I've finally started to watch Stranger Things 2 (2017) on Netflix (it actually came out on Halloween, of last year, but I'm only just getting around to it)! As of now, I'm only one episode in, but wanted to give my impressions, thus far...
If you're like me and haven't seen it yet, bear in mind, I generally get into specifics. That being said, I like what I've seen; the show continues to lay wreath after wreath on the altars of Spielberg, Cameron, Henson, and Carpenter. It's steady, consistent hero worship, made with tremendous attention to detail and great care. I don't mind that, in the slightest. In fact, if the show didn't do that, I'd have demanded a refund.
However, it's still not what I'd call perfect, based on what I've seen. Some minor complaints that I had about season one persist—a shame, given the opening this around makes the same promise it did the first time around: a true step back into the past, complete with a slow, sliding reveal of the glowing title font—much like the introduction to Cameron's The Terminator (1984) with its memorable keyboard melody and odd-meter (13/8) time signature. Hell, they even included film grain. They certainly didn't have to, and I have to wonder how many millenials will see it and wonder if there's something wrong with their smart phone or flatscreen TV.
Past the solid, reliable intro, the first episode, "Mad Max," is straightforward, but decent. Plenty of "Do you remember this?" moments, with the Bad Boy pulling up to the school parking lot in a Firebird. He emerges, sporting both a mullet and an entire outfit of denim, jacket included, whilst The Scorpions' "Rock You Like a Hurricane" plays in the background. Mullets always struck me as odd, but the girls in the scene admire his ass, not his hair. As for the music, virtually anything from the 80s is my weak spot, so I didn't mind the naked homages. However, some youngsters might not even know who The Scorpions are; in that case, self-indulgent moments like these might be lost on anyone outside the show's intended audience. As a fan, I found the selection of tracks, so far, just as predictable and enjoyable as season one's.
My gripes aren't with the music, though. They're with the monsters.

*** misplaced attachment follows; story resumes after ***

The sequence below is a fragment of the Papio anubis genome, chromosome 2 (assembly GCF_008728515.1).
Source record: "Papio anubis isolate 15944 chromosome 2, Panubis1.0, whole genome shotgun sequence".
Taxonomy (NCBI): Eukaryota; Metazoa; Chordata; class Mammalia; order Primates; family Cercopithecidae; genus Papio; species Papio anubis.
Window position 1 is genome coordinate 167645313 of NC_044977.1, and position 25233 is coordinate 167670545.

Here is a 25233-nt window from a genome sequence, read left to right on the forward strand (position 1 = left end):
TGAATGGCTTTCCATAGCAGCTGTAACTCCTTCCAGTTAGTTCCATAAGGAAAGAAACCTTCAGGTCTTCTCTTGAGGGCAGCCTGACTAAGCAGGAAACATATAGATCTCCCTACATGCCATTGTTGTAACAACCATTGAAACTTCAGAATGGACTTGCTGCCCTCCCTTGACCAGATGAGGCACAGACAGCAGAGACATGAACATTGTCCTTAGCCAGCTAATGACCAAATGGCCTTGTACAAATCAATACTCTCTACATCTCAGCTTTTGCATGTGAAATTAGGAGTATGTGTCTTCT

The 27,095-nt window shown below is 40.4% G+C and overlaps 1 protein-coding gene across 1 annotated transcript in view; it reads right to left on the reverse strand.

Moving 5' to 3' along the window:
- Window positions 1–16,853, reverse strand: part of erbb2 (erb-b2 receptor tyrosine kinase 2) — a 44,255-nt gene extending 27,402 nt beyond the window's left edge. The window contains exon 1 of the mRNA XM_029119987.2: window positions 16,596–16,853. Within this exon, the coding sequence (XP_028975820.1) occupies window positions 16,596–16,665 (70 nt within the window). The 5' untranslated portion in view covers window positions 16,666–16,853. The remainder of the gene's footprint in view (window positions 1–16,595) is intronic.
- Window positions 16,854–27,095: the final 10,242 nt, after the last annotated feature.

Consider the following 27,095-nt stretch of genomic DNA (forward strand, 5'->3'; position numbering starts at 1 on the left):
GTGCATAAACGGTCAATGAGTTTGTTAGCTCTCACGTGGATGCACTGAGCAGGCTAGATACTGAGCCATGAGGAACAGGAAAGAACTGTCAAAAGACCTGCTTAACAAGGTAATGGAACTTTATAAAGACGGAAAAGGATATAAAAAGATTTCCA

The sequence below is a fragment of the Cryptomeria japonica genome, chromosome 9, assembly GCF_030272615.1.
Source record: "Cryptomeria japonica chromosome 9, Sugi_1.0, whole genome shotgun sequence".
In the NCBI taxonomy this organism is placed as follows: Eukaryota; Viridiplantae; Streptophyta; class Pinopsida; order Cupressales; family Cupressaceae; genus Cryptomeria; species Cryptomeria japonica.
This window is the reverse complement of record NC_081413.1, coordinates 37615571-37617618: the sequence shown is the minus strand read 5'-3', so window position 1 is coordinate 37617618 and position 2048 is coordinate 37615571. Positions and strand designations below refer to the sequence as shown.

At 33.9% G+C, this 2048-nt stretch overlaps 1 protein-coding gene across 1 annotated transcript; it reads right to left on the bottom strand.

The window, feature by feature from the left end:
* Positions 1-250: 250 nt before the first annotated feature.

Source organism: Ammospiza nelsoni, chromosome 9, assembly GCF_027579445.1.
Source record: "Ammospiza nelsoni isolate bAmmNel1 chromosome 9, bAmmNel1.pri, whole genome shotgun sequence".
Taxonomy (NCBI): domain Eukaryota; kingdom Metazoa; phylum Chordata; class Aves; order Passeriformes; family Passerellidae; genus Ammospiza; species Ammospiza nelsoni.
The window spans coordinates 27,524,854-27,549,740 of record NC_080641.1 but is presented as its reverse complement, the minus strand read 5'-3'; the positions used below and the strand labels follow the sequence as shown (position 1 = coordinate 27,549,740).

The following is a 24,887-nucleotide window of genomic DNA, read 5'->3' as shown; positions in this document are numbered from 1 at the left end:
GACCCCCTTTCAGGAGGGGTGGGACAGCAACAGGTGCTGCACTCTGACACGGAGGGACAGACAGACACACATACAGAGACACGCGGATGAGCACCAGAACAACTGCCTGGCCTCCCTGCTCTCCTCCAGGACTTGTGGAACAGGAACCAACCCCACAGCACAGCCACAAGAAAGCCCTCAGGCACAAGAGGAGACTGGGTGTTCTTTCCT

That is, it feels odd to me that you have a show that's essentially about monsters, and yet fails to portray them much how they would have been presented, in the old days. In other words, monsters from the 1970s and 80s would have been guys in suits, with slime. Maybe some animatronic appendages, some stop-motion—or puppets, as was the case with David Cronenberg's The Fly (1986). All the same, the idea of purely-digital creatures would have been completely alien to the special effects technicians of old. The closest you'd have come to it, back then, was either a green-screen effect, or the hiring of a Disney animator to hand-draw(!) the Monster from the Id, from Forbidden Planet (1956).
Some modern-day pictures try to capture the effects old. In Joe Dante's The Hole (2009) you had stop-motion effects equivalent to those from The Gate 2: Trespassers (1990); so, too, in The Babadook (2014). Yet, their inclusion or omission, seems as ever, to be a personal choice. However, in Stranger Things, it seems like the one thing that is most out of place are the monsters, and the Upside-Down. When the protagonist is at the arcade with his friends, and things go dark, the room is treated with a digital makeover, covering everything in tentacles and moss (or whatever that stuff is, growing on the walls). It lacks the tactile feeling of real slime precisely because it isn't. Later, when he's at home, and experiences another vision, the front door opens, and we're essentially given a modern-retro retread of the abduction scene from Close Encounters of the Third Kind (1977)—except Spielberg shot it mostly with lights and cameras. There were analogue effects, to be sure, but they were used much more minimally compared to the copius digital effects relied upon in Stranger Things.